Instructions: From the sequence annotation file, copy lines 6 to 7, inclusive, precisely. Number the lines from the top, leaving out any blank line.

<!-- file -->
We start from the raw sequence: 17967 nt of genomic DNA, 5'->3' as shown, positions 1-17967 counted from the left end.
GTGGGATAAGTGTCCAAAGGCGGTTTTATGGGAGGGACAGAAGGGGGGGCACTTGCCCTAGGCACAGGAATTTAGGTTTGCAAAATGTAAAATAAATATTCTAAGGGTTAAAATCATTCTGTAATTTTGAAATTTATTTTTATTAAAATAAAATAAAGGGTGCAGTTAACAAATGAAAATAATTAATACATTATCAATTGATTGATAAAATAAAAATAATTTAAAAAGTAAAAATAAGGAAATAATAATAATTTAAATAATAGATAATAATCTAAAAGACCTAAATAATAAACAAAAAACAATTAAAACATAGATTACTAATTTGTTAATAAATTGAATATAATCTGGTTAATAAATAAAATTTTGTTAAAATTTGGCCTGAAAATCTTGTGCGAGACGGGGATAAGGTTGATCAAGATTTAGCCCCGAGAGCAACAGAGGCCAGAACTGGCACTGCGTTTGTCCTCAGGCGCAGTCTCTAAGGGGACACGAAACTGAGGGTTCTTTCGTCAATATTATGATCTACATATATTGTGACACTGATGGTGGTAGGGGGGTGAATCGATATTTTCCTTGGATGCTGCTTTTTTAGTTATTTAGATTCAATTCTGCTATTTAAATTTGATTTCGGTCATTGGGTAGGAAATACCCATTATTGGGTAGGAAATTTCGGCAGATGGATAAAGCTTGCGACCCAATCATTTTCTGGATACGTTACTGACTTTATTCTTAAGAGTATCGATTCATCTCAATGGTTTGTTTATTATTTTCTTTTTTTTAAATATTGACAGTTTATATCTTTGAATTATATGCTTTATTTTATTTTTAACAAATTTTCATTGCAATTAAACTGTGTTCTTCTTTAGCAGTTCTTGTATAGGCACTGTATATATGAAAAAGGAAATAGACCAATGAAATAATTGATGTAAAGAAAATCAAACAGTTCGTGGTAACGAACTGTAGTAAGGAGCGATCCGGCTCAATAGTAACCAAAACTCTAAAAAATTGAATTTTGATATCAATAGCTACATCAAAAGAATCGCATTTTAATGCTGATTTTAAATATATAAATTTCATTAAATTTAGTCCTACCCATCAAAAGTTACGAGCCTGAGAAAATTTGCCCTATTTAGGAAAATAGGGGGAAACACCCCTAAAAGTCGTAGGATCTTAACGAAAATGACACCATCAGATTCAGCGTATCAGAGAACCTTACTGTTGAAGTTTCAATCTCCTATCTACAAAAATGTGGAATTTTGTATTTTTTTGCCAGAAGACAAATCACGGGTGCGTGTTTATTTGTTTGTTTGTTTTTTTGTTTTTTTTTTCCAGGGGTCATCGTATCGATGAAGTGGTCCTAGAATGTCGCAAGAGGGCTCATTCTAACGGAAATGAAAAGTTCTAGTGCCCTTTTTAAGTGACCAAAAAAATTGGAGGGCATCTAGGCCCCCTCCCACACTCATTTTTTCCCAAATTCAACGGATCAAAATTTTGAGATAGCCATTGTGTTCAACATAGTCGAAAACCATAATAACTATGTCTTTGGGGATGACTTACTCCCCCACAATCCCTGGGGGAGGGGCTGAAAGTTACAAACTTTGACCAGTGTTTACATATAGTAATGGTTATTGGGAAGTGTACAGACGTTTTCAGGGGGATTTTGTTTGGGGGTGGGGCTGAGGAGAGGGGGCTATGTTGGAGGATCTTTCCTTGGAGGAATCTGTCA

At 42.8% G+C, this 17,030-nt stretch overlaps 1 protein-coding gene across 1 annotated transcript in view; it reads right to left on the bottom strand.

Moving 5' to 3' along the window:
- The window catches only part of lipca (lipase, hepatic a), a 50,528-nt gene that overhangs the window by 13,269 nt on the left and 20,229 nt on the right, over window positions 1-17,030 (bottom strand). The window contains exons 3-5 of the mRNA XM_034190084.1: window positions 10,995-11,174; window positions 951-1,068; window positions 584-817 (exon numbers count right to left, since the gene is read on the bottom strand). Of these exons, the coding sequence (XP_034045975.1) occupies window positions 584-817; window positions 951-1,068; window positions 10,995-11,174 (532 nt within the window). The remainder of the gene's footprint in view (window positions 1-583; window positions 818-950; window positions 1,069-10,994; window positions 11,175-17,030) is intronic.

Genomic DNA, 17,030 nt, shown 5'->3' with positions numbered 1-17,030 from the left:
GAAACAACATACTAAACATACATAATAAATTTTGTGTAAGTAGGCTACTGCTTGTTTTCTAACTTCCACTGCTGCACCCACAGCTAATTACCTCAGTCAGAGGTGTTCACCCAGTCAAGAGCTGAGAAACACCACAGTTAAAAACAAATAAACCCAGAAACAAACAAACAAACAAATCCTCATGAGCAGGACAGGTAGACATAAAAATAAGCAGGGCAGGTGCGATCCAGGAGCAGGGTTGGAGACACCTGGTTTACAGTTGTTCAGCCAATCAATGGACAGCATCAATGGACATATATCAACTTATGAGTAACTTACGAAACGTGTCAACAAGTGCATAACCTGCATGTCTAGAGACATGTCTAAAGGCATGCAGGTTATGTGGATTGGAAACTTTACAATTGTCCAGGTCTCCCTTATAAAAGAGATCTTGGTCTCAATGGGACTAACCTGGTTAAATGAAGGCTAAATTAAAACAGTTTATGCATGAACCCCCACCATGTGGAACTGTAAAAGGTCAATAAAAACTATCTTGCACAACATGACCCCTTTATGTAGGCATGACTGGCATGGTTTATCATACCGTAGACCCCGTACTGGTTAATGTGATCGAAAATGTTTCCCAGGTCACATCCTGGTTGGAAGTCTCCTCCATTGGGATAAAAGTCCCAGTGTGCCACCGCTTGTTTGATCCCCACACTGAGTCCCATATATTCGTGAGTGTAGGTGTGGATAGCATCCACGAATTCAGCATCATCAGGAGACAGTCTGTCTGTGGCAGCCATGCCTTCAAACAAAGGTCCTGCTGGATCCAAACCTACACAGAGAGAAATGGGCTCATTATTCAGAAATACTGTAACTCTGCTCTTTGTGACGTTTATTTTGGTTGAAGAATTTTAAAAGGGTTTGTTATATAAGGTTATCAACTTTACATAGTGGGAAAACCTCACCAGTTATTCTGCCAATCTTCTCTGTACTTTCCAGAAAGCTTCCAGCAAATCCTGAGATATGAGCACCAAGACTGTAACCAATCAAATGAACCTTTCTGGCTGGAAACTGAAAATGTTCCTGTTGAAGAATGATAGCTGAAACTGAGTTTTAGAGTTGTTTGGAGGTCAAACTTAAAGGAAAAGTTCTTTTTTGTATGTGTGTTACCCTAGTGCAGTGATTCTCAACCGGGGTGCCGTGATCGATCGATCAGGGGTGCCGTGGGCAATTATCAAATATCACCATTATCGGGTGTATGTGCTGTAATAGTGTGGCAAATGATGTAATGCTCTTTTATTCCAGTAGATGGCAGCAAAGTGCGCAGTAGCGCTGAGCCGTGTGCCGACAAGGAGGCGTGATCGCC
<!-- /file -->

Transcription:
Genomic DNA, 17,030 nt, shown 5'->3' with positions numbered 1-17,030 from the left:
GAAACAACATACTAAACATACATAATAAATTTTGTGTAAGTAGGCTACTGCTTGTTTTCTAACTTCCACTGCTGCACCCACAGCTAATTACCTCAGTCAGAGGTGTTCACCCAGTCAAGAGCTGAGAAACACCACAGTTAAAAACAAATAAACCCAGAAACAAACAAACAAACAAATCCTCATGAGCAGGACAGGTAGACATAAAAATAAGCAGGGCAGGTGCGATCCAGGAGCAGGGTTGGAGACACCTGGTTTACAGTTGTTCAGCCAATCAATGGACAGCATCAATGGACATATATCAACTTATGAGTAACTTACGAAACGTGTCAACAAGTGCATAACCTGCATGTCTAGAGACATGTCTAAAGGCATGCAGGTTATGTGGATTGGAAACTTTACAATTGTCCAGGTCTCCCTTATAAAAGAGATCTTGGTCTCAATGGGACTAACCTGGTTAAATGAAGGCTAAATTAAAACAGTTTATGCATGAACCCCCACCATGTGGAACTGTAAAAGGTCAATAAAAACTATCTTGCACAACATGACCCCTTTATGTAGGCATGACTGGCATGGTTTATCATACCGTAGACCCCGTACTGGTTAATGTGATCGAAAATGTTTCCCAGGTCACATCCTGGTTGGAAGTCTCCTCCATTGGGATAAAAGTCCCAGTGTGCCACCGCTTGTTTGATCCCCACACTGAGTCCCATATATTCGTGAGTGTAGGTGTGGATAGCATCCACGAATTCAGCATCATCAGGAGACAGTCTGTCTGTGGCAGCCATGCCTTCAAACAAAGGTCCTGCTGGATCCAAACCTACACAGAGAGAAATGGGCTCATTATTCAGAAATACTGTAACTCTGCTCTTTGTGACGTTTATTTTGGTTGAAGAATTTTAAAAGGGTTTGTTATATAAGGTTATCAACTTTACATAGTGGGAAAACCTCACCAGTTATTCTGCCAATCTTCTCTGTACTTTCCAGAAAGCTTCCAGCAAATCCTGAGATATGAGCACCAAGACTGTAACCAATCAAATGAACCTTTCTGGCTGGAAACTGAAAATGTTCCTGTTGAAGAATGATAGCTGAAACTGAGTTTTAGAGTTGTTTGGAGGTCAAACTTAAAGGAAAAGTTCTTTTTTGTATGTGTGTTACCCTAGTGCAGTGATTCTCAACCGGGGTGCCGTGATCGATCGATCAGGGGTGCCGTGGGCAATTATCAAATATCACCATTATCGGGTGTATGTGCTGTAATAGTGTGGCAAATGATGTAATGCTCTTTTATTCCAGTAGATGGCAGCAAAGTGCGCAGTAGCGCTGAGCCGTGTGCCGACAAGGAGGCGTGATCGCC